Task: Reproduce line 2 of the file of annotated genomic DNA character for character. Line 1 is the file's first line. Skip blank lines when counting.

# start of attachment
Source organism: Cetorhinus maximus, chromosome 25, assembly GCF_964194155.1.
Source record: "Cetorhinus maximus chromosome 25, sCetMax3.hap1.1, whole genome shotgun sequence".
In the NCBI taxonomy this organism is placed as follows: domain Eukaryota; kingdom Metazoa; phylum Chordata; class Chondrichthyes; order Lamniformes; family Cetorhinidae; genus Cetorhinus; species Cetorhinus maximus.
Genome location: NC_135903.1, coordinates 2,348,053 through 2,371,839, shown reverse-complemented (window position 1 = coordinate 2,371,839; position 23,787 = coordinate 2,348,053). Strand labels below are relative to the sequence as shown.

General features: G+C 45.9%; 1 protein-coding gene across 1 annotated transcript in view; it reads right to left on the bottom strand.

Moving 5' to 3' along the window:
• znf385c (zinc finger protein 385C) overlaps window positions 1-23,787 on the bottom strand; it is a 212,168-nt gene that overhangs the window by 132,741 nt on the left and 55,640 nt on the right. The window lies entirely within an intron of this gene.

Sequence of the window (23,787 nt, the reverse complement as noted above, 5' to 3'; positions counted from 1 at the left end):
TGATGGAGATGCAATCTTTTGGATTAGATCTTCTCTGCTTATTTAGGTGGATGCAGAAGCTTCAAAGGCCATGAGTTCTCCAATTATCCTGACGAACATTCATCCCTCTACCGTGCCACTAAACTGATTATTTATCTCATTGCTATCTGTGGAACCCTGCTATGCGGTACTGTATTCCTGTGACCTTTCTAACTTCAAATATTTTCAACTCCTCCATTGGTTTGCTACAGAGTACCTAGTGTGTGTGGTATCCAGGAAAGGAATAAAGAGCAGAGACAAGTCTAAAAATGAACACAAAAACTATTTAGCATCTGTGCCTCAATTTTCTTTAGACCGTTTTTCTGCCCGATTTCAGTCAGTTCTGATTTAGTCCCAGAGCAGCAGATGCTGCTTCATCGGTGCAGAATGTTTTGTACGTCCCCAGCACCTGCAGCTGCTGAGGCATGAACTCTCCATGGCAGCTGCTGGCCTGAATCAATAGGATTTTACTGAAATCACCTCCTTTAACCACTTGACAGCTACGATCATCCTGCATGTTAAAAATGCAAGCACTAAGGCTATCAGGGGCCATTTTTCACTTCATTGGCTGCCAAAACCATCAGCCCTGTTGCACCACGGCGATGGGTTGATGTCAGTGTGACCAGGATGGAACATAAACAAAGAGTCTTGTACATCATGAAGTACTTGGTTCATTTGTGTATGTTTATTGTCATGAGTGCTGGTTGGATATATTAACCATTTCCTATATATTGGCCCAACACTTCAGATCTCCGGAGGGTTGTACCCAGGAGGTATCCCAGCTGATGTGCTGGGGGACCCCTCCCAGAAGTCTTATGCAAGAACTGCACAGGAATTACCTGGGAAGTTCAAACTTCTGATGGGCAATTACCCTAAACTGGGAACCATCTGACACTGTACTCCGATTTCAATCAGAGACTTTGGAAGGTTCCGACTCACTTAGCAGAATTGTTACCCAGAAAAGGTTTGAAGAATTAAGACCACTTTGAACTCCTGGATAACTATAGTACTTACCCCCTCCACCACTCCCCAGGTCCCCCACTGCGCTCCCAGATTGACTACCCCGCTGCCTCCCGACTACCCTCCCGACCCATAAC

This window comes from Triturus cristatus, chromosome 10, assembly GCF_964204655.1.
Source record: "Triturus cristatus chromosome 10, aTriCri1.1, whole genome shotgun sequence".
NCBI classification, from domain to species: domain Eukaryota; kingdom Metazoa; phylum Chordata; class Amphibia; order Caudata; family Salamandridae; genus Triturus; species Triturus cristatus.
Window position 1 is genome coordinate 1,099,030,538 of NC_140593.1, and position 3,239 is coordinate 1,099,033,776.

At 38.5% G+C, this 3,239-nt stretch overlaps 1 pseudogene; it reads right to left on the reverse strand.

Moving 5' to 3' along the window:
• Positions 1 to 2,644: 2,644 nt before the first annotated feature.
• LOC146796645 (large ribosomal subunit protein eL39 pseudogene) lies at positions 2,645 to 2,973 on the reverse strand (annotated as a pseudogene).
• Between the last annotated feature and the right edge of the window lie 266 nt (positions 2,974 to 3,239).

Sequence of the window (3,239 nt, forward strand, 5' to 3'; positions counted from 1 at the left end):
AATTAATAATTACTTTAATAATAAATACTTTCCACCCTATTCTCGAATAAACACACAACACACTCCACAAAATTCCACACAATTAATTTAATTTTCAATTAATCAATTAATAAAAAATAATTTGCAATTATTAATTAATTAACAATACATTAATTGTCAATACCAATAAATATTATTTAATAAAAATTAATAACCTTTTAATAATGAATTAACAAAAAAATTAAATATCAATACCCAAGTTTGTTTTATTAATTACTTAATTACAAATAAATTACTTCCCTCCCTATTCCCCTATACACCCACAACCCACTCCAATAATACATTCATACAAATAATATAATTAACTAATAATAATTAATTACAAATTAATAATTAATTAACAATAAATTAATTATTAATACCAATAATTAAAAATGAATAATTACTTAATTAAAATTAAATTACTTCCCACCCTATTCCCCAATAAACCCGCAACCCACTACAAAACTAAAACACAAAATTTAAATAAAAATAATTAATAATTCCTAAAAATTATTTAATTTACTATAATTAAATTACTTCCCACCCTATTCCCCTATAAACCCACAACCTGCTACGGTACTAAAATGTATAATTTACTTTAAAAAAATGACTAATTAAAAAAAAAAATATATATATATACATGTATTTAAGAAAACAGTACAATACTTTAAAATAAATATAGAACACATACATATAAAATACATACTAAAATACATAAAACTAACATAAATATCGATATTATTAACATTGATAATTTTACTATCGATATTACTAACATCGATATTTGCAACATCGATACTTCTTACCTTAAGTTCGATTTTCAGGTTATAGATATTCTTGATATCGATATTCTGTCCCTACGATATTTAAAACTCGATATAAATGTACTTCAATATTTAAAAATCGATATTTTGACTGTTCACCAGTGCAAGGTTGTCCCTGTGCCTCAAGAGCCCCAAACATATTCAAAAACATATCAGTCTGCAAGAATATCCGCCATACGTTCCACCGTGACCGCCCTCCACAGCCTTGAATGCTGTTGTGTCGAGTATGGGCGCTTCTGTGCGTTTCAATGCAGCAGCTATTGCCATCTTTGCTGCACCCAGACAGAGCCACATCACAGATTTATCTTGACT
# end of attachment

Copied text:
Source record: "Cetorhinus maximus chromosome 25, sCetMax3.hap1.1, whole genome shotgun sequence".